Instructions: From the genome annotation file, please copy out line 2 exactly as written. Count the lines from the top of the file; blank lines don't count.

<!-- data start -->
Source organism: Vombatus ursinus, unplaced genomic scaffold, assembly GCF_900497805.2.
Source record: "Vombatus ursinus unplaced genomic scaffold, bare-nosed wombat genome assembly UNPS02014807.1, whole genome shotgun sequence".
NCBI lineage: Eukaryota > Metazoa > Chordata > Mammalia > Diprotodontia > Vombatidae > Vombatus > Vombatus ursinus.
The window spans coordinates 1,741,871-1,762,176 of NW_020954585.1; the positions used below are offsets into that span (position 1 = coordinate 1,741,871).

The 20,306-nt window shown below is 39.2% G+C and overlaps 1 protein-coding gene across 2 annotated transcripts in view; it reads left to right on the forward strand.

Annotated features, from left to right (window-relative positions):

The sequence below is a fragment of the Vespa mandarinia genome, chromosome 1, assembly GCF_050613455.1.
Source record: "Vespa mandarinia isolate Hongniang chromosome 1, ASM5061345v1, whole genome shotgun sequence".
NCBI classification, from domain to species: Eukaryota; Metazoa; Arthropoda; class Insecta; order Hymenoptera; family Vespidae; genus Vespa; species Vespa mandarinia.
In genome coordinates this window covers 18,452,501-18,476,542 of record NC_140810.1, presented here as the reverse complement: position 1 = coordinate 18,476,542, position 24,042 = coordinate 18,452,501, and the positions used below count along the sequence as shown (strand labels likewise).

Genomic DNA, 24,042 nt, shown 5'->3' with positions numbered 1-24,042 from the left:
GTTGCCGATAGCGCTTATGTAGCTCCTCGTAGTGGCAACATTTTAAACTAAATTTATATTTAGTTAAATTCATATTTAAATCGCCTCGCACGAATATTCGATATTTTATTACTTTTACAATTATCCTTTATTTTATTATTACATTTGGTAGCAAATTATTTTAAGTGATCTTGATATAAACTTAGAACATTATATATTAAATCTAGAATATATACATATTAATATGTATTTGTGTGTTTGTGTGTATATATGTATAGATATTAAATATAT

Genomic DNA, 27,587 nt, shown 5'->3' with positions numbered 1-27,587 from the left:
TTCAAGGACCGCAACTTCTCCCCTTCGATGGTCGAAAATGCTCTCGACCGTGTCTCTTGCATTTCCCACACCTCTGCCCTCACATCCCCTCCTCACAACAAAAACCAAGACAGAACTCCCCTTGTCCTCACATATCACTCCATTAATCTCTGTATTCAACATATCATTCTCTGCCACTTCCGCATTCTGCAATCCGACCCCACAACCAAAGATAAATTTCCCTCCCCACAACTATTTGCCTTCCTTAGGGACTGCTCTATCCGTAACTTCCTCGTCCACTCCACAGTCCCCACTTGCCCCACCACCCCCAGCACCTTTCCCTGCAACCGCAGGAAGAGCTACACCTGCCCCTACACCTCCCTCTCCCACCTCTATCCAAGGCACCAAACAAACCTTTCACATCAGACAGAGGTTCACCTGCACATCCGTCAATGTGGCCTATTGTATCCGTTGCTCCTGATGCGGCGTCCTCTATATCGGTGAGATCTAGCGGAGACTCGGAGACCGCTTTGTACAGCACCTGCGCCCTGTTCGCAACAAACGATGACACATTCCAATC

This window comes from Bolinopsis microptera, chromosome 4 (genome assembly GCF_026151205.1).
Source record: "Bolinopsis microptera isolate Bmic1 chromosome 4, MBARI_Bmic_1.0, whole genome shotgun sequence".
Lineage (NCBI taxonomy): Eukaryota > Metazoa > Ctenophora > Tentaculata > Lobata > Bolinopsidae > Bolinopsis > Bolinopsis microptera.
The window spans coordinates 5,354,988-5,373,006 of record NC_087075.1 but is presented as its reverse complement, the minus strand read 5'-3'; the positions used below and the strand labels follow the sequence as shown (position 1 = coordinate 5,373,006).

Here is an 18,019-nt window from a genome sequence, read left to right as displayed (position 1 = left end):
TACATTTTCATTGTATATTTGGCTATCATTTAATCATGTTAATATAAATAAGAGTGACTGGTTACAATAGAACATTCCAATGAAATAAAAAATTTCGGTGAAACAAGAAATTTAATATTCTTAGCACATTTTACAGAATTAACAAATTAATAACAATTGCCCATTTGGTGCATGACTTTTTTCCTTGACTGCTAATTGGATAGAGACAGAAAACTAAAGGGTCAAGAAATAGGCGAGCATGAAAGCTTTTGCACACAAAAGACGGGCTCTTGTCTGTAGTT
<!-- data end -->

Source record: "Vombatus ursinus unplaced genomic scaffold, bare-nosed wombat genome assembly UNPS02014807.1, whole genome shotgun sequence".